After a brief stay at the IBM Research Laboratory in Poughkeepsie, NY, Kalman joined the Baltimore-Based Research Institute for Advanced Studies (RIAS) of the Glenn L. Martin Company in 1958, also referred to as Martin-Marietta, after a merger in 1961, and eventually Lockheed-Martin. The mathematical division of the institute was headed by the world-renowned mathematician Solomon Lefschetz, and the institute distinguished itself as one of the world's premier centers of mathematical research. As it turned out, the impact of the institute was to be multiplied manyfold by the groundbreaking contributions of this newly hired young research mathematician, Rudolf Kalman. Shortly after Kalman joined RIAS he developed the Kalman filter. He worked out his idea in January 1959 and presented his famous publication, “A New Approach to Linear Filtering and Prediction Problems,” in late March 1959 at a conference of the American Society of Mechanical Engineers. Entrenched viewpoints led to initial skepticism on Kalman's discovery and his second paper on the subject, “New Results in Linear Filtering and Prediction Theory,” coauthored with Richard Bucy, was initially rejected. However, soon afterward, the transformative nature of Kalman's work was widely recognized. A visit by Kalman in the Fall of 1960 to Stanley Schmidt at the Ames Research Center of NASA in Mountain View, CA proved pivotal. Schmidt saw the potential impact of Kalman's discovery in the estimation and control problem of the Apollo project, the mission to the moon and back in the planning stages, and immediately set out to transition the discovery into an astronautical guidance system. The remarkable effectiveness of this new technology was duly publicized by Schmidt who credits the Apollo program for the conditions and funds that facilitated this glorious opening success of Kalman filtering .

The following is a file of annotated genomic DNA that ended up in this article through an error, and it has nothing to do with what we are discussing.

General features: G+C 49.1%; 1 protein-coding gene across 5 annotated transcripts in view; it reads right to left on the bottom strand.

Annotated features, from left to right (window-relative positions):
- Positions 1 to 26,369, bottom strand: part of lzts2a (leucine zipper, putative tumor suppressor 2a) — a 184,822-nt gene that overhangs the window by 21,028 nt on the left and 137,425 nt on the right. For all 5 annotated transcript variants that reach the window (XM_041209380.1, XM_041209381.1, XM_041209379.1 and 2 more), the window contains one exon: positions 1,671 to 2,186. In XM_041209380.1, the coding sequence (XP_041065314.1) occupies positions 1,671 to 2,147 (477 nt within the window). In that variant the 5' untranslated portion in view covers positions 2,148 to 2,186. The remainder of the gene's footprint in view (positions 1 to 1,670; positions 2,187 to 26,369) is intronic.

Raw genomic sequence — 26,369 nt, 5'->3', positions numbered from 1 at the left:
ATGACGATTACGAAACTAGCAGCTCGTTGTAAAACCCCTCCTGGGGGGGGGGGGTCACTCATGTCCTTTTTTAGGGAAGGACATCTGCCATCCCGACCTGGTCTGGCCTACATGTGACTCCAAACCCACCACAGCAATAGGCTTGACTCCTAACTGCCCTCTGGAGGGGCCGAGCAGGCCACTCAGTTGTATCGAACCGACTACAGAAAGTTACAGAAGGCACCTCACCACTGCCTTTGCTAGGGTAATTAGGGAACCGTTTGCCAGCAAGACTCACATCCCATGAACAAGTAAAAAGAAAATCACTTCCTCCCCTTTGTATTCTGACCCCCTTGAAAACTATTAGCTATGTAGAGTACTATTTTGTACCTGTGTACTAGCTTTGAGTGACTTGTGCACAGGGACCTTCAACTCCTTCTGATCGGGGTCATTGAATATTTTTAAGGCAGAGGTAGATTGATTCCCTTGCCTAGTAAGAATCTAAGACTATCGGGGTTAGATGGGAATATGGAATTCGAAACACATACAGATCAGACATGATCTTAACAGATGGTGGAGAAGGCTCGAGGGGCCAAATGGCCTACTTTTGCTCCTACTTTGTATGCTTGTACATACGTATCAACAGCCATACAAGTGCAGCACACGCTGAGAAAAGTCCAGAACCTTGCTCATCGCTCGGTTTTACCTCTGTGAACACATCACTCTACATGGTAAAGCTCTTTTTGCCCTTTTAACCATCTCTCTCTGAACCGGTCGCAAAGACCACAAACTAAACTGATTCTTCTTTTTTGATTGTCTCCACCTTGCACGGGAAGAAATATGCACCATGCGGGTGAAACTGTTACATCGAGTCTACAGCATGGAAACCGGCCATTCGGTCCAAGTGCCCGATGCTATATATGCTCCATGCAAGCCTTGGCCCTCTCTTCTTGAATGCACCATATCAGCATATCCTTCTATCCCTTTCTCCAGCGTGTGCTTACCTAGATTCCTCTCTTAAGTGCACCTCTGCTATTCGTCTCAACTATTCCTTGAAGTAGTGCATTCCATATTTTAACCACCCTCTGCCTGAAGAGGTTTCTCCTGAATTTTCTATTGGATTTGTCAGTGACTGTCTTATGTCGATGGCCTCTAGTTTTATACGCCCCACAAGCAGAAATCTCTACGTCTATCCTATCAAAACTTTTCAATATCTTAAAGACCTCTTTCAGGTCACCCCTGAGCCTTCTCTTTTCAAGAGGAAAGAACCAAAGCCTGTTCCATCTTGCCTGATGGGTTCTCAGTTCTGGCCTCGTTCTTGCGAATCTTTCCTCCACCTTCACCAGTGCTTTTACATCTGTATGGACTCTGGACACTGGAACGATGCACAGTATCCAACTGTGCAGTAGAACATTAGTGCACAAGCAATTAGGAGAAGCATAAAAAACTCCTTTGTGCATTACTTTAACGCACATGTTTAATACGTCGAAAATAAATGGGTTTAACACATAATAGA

Kalman filtering was just one of the many foundational contributions that Kalman laid out during the years at RIAS, from 1958 to 1964. His uniquely original approach to research shaped the field of control in the subsequent decades. His ability to see, through the maze of techniques and practices of the time, the emerging role of computers in engineering and science led him on a search for new foundations. Throughout, his taste for problems was guided by engineering relevance as well as mathematical elegance. During the First Congress of the International Federation of Automatic Control (IFAC) in Moscow, in 1960, in his paper “On the General Theory of Control Systems,” the young Rudy Kalman introduced the concepts of controllability and observability, their duality, and their relevance in control and estimation. Yet, in the same paper, in spite of the transformative nature of what he had just introduced, he underscored his view that the current “understanding of fundamental aspects of control remained superficial” and raised thought provoking questions on the nature of information that is needed to achieve desired control objectives. Kalman was on a mission to transform the field, and so he did. Today, more than half a century later, control theory and engineering relies heavily on the foundations he laid out, controllability, observability, realization theory, duality between control and estimation, separation principle, and many more.